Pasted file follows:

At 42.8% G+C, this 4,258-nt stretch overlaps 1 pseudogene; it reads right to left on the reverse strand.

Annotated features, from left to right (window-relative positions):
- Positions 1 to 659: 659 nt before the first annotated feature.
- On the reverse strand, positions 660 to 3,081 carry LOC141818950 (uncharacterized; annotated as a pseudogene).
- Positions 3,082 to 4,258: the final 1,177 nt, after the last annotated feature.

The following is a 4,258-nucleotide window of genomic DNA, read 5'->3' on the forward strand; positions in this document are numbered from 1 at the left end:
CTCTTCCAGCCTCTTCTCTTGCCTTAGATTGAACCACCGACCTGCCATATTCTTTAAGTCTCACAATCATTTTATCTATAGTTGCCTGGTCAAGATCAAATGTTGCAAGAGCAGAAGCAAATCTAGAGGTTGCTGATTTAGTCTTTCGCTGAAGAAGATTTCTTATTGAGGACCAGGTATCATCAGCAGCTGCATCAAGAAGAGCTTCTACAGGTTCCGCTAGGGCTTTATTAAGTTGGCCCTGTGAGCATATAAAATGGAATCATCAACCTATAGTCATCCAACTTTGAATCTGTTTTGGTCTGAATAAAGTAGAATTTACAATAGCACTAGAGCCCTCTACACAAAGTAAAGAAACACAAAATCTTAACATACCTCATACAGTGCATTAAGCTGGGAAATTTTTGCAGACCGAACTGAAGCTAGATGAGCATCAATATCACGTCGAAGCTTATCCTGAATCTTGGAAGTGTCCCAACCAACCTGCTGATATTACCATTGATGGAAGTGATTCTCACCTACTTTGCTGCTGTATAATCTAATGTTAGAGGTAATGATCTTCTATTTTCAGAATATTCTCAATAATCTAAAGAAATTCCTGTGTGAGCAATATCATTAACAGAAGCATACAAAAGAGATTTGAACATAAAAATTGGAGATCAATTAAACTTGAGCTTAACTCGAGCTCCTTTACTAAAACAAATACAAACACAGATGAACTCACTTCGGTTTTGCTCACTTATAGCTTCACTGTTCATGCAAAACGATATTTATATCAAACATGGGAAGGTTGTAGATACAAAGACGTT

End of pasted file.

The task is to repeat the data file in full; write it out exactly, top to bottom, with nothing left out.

At 42.8% G+C, this 4,258-nt stretch overlaps 1 pseudogene; it reads right to left on the reverse strand.

Annotated features, from left to right (window-relative positions):
- Positions 1 to 659: 659 nt before the first annotated feature.
- On the reverse strand, positions 660 to 3,081 carry LOC141818950 (uncharacterized; annotated as a pseudogene).
- Positions 3,082 to 4,258: the final 1,177 nt, after the last annotated feature.

The following is a 4,258-nucleotide window of genomic DNA, read 5'->3' on the forward strand; positions in this document are numbered from 1 at the left end:
CTCTTCCAGCCTCTTCTCTTGCCTTAGATTGAACCACCGACCTGCCATATTCTTTAAGTCTCACAATCATTTTATCTATAGTTGCCTGGTCAAGATCAAATGTTGCAAGAGCAGAAGCAAATCTAGAGGTTGCTGATTTAGTCTTTCGCTGAAGAAGATTTCTTATTGAGGACCAGGTATCATCAGCAGCTGCATCAAGAAGAGCTTCTACAGGTTCCGCTAGGGCTTTATTAAGTTGGCCCTGTGAGCATATAAAATGGAATCATCAACCTATAGTCATCCAACTTTGAATCTGTTTTGGTCTGAATAAAGTAGAATTTACAATAGCACTAGAGCCCTCTACACAAAGTAAAGAAACACAAAATCTTAACATACCTCATACAGTGCATTAAGCTGGGAAATTTTTGCAGACCGAACTGAAGCTAGATGAGCATCAATATCACGTCGAAGCTTATCCTGAATCTTGGAAGTGTCCCAACCAACCTGCTGATATTACCATTGATGGAAGTGATTCTCACCTACTTTGCTGCTGTATAATCTAATGTTAGAGGTAATGATCTTCTATTTTCAGAATATTCTCAATAATCTAAAGAAATTCCTGTGTGAGCAATATCATTAACAGAAGCATACAAAAGAGATTTGAACATAAAAATTGGAGATCAATTAAACTTGAGCTTAACTCGAGCTCCTTTACTAAAACAAATACAAACACAGATGAACTCACTTCGGTTTTGCTCACTTATAGCTTCACTGTTCATGCAAAACGATATTTATATCAAACATGGGAAGGTTGTAGATACAAAGACGTT